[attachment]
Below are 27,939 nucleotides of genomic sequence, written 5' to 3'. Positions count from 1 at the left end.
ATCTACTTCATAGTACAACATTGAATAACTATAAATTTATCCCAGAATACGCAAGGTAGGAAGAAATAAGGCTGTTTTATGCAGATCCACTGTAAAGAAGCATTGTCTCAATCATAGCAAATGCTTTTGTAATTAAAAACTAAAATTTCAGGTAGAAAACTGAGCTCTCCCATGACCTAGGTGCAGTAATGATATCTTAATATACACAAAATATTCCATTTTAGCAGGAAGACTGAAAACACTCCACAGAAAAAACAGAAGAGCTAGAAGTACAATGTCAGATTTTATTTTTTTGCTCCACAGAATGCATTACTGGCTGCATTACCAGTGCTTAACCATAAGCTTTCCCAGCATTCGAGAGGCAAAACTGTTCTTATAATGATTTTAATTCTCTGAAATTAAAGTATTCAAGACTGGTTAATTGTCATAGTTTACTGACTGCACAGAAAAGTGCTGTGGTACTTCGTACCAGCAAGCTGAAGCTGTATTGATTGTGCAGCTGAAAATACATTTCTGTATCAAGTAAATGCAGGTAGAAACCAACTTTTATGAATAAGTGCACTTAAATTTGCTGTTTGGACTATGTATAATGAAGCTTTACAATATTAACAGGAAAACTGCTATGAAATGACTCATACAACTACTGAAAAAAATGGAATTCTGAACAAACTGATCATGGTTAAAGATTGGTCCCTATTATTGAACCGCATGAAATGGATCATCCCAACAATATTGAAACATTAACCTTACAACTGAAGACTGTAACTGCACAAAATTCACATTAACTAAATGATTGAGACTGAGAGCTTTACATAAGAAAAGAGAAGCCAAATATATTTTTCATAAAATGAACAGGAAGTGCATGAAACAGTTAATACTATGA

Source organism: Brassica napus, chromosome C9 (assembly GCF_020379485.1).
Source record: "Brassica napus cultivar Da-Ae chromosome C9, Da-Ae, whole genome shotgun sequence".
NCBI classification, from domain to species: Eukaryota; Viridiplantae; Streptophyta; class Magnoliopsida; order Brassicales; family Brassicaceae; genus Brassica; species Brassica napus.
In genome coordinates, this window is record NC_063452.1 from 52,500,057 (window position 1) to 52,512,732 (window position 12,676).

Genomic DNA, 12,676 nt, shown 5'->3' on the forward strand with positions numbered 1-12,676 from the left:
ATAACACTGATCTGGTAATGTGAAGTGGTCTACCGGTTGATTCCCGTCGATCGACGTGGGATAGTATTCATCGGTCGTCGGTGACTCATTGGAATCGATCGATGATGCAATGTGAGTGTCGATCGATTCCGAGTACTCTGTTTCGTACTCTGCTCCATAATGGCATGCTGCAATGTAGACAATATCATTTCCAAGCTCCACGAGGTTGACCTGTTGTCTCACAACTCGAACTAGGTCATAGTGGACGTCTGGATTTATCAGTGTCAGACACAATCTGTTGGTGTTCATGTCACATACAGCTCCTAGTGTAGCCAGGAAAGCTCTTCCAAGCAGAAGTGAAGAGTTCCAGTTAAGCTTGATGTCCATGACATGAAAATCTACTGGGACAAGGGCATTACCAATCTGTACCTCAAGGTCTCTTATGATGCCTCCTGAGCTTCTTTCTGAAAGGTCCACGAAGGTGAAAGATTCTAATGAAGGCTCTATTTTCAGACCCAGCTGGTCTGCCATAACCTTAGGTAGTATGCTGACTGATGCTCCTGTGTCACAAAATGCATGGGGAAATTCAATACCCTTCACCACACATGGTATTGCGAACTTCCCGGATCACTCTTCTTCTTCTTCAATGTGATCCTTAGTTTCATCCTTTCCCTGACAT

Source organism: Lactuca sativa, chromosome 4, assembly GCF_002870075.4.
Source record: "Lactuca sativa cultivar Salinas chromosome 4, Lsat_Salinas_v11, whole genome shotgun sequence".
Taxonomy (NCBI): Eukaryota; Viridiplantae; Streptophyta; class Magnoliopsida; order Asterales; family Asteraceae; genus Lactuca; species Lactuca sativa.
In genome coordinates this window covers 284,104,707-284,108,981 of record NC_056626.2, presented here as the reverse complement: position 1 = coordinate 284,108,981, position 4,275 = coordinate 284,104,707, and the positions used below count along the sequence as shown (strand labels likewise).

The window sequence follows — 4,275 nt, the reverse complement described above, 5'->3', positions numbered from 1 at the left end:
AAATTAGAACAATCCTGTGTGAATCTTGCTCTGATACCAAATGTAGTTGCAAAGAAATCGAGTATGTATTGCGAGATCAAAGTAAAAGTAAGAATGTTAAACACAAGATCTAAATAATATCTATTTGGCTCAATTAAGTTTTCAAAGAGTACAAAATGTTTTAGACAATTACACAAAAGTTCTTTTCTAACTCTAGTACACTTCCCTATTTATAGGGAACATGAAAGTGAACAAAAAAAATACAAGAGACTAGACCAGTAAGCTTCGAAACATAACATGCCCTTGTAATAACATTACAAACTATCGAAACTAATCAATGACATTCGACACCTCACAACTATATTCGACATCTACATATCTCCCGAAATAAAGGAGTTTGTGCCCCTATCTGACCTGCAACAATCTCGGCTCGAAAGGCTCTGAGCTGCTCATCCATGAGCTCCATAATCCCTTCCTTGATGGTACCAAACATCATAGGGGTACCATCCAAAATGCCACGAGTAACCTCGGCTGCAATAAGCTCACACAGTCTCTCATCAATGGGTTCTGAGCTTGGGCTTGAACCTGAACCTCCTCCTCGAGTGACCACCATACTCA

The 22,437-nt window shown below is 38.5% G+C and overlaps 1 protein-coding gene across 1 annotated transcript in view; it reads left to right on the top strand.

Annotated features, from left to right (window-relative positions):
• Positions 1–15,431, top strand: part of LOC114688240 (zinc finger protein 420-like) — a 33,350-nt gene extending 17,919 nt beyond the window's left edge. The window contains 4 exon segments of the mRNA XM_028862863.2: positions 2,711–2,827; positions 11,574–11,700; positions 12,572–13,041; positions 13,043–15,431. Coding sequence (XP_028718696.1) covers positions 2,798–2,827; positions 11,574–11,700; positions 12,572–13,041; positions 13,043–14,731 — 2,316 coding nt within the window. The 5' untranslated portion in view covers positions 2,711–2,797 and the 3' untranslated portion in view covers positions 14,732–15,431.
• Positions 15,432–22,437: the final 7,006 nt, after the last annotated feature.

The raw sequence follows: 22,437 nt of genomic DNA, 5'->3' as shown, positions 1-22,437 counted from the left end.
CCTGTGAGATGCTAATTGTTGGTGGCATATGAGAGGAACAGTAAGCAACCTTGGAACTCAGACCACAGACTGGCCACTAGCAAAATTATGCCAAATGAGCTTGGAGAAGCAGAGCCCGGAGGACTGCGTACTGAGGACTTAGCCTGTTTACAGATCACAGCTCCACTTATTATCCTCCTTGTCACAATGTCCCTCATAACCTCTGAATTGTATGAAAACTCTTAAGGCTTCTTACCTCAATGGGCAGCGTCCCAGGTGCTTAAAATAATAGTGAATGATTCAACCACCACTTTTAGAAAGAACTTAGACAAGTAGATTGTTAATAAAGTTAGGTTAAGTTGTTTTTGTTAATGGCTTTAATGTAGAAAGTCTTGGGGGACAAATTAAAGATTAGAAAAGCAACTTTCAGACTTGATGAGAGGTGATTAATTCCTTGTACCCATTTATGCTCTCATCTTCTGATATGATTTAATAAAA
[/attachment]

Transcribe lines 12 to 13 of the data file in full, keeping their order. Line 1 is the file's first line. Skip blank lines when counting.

In genome coordinates this window covers 284,104,707-284,108,981 of record NC_056626.2, presented here as the reverse complement: position 1 = coordinate 284,108,981, position 4,275 = coordinate 284,104,707, and the positions used below count along the sequence as shown (strand labels likewise).

The window sequence follows — 4,275 nt, the reverse complement described above, 5'->3', positions numbered from 1 at the left end: